Privacy may well be the next great narrative in the world of cryptocurrencies. If a big part of the world’s financial sector will be built on blockchains technology in the future, it can be expected that all this will not be an open ledger that anyone can view. The banking world has been operating under secrets for centuries, and there is hardly any desire to change this.
Despite what many regulators’ say the privacy of cryptocurrencies could bring more security. For those with significant amounts of cryptocurrencies, public address doxxing could become a significant security threat.
For example, a data leak of a cold wallet manufacturer Ledger in the summer of 2020 revealed the names, phone numbers, email, and home addresses of more than a million customers. Fortunately, the data leak did not reveal the balances of these customers’ wallets.
Stablecoins have been another emerging narrative for a long time. The market value of USDT, the most popular stablecoin, has already reached $74 billion in November 2021. It’s up from just $4 billion in November 2019!
There is clearly a demand for stablecoins and the USDT has been partly responsible for why Bitcoin’s adoption has been weaker than expected in the past year in high-inflation countries such as Venezuela and Zimbabwe.
Haven 2.0 and upcoming ThorChain integration
There are still question marks over Haven. In addition to being a smaller Proof of Work cryptocurrency and therefore potentially vulnerable to 51% attacks on the network. The mint and burn algorithm can be also manipulated due to low liquidity.
That’s why Haven should grow its popularity and more x-assets should be issued by using XHV. This would make it more difficult, riskier, more expensive, and therefore less attractive to try to manipulate the protocol.
Until now, however, liquidity growth has taken a lot of effort. XHV is hardly available on major exchanges and switching between XHV and x-assets can only be done in Haven’s own web wallet.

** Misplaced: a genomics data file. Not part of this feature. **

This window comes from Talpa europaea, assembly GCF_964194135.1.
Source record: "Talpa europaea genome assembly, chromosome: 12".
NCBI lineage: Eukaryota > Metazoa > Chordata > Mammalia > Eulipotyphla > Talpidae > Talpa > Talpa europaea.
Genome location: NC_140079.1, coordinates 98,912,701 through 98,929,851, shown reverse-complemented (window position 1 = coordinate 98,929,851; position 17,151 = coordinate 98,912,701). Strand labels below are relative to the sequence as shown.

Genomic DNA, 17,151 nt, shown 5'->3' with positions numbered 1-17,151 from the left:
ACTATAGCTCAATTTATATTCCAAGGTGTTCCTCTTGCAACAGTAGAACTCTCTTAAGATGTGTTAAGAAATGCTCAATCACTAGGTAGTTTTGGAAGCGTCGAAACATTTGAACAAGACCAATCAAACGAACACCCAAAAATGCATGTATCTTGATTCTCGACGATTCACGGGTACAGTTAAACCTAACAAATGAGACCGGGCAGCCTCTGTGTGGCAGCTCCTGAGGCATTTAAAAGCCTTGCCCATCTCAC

Haven’s partnership with ThorChain can make a significant change by bringing ThorChain’s liquidity into Haven. ThorChain and Haven could be used to switch Bitcoin or Ethereum to a private dollar without centralized exchanges and KYC authentication. The video below briefly explains how ThorChain works:
Haven has suffered from various difficulties and paid a lot of dues. In the summer of 2021, hackers managed to create XHV tokens and x-assets from scratch. However, the team started to work after the hacking and released Haven 2.0 in November 2021.
Many projects are strengthened by hacking cases and the Haven 2.0 version also includes a bug bounty program to prevent possible future hackings.
Some kind of a question mark is also a $1 million donation received by the Haven Foundation in September 2020 from an anonymous source. According to the Haven Foundation, the donation was made with no strings attached.
Haven price and how to buy XHV
If you want to invest in Haven, XHV is the token you should pay attention to. XHV is burned to issue synthetic stablecoins and other assets. The more this happens, the greater the upward pressure on XHV price gets. X-assets always reflect exactly the price of the asset on which they are based.
The best way to buy is KuCoin, which offers XHV/USDT and XHV/BTC trading pairs. Haven is not yet listed on the biggest exchanges, such as Binance or Coinbase. Many other private cryptocurrencies also have the same problem.
At the moment, only Haven’s own native wallet is suitable for storing XHVs and x-assets.
If xUSD achieves even one-hundredth of USDT’s current market cap, the price of XHV would go up 100x from the current price of about $10.
The CTO Larsson video below gives a clear overview of Haven’s policy and potential. CTO Larsson has been following the project for years. By following him you will certainly stay up-to-date on Haven’s development and related news.